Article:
In the movie Idiocracy, a sci-fi satire in which the U.S. has spent 500 years indulging its most moronic tendencies, the most popular thing on television is a show called Ow! My Balls!, which consists solely of a man suffering increasingly grievous forms of testicular injury as its audience brainlessly guffaws. The closest thing our not-quite-idiocratic world has developed to this dim vision of the future is the Jackass series, which, with the release of the new movie Jackass Forever, can claim to have been laying waste to its stars-slash-victims’ bodies for the entirety of the 21st century. Every fan will have their favorite stunt, but if there’s one that condenses Jackass to its essence, it’s “Tee Ball,” from 2010’s Jackass 3D. The setup is so simple it takes longer to describe than it does to watch, but essentially it involves core Jackass troupe members Steve-O and Ryan Dunn arranging themselves so that the former, dressed only in a pair of white briefs, stands stock still while the latter takes a baseball bat and hits a ball on a rotating metal arm which has been set up precisely so that it will hit the former square in the nuts. Dunn takes a swing, connects squarely, and what happens is exactly what you’d think would happen. Ow, his balls.
The highfalutin way of explaining Jackass’ appeal is that it hearkens back to the earliest days of moving images, what film historian Tom Gunning calls the “cinema of attractions.” In essence, the earliest moviegoers went not to lose themselves in a story but simply to see the thing on the screen (or, even before that, through single-viewer machines like Thomas Edison’s Kinetoscope), presented with a minimum of embellishment. In 1895, New York was scandalized by a stage play called The Widow Jones, which ended with a lusty kiss between its male and female leads. “The Kiss,” produced by Edison’s studio, simply plucks that kiss out of context and presents it as an 18-second standalone experience—all the lust, without having to wait through two full acts of theater. The Jackass movies are essentially a string of such attractions laid end to end, as the performers announce the ill-advised thing they’re about to do—get in the ring with a herd of buffalo, bungee-jump inside a porta-potty filled with shit—and then do it. When Jackass Forever informs us that a naked Steve-O is going to tape a queen bee to his penis and let a hive full of angry apians swarm his junk, that’s what happens. The only variable is how long it will take before Steve-O loses his cool, and how many stingers will wind up lodged in his scrotum.*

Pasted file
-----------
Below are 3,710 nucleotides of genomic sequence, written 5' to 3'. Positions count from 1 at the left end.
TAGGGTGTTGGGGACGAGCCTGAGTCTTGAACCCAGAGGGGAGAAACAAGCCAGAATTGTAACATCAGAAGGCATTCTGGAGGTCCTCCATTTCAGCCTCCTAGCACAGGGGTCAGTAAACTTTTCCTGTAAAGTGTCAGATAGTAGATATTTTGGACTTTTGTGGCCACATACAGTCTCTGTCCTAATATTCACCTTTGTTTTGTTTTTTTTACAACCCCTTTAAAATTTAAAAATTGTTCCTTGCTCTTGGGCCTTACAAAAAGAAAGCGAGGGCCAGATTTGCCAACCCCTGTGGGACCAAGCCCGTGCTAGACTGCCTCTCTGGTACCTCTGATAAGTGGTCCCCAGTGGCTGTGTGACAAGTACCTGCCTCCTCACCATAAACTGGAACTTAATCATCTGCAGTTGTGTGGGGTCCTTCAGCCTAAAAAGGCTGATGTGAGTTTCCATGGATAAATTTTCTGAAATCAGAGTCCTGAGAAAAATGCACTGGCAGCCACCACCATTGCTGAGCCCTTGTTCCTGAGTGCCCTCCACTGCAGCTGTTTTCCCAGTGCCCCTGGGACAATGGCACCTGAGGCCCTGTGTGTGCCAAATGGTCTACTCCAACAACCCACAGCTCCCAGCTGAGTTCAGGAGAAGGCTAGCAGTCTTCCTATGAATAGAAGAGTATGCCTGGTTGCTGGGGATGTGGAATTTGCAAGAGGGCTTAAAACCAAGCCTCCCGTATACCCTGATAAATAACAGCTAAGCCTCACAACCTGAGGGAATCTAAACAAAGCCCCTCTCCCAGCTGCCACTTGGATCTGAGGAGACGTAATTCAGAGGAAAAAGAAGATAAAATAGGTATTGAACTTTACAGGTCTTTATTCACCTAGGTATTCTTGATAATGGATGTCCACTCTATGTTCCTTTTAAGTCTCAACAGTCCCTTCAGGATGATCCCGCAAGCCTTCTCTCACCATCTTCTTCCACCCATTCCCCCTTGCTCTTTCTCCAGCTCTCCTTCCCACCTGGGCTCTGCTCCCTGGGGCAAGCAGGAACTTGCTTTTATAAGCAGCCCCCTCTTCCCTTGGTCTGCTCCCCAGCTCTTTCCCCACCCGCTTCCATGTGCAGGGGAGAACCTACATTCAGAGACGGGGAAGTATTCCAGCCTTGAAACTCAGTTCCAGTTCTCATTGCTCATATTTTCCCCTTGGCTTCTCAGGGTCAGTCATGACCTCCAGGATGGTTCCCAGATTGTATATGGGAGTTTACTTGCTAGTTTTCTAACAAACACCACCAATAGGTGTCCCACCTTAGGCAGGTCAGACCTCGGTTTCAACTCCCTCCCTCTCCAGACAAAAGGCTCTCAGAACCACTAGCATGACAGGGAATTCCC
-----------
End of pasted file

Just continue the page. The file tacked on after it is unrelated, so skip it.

Dicks play an outsize role in the Jackass cosmos. The first movie is barely a minute old when we’re treated to a shot of Chris Pontius’ swollen American flag G-string, and there’s a running “party boy” gag in the movie where he approaches an unsuspecting person on the street, rips off his clothes, and starts gyrating like a stripper. Frontal nudity increases exponentially in each of its three sequels, to the degree that Jackass Forever opens with a sequence in which a city is laid waste by a lopsided Godzilla with giant, bulbous feet, which is revealed in short order to be Pontius’ cock and balls painted an inviting forest green. Later in the movie, Pontius squishes his penis between pieces of plexiglass until it’s almost flat, and chief Jackass instigator Johnny Knoxville uses the glass-and-dick sandwich to play paddle ball. Colleagues who’ve seen the new movie with unsuspecting audiences have overheard complaints that it contains “too many buttholes and dicks,” but having seen it with a group of superfans who’d devoted an entire afternoon to screening all four movies in quick succession—and at no less august a venue than the Museum of the Moving Image—I can confirm that they ate it up.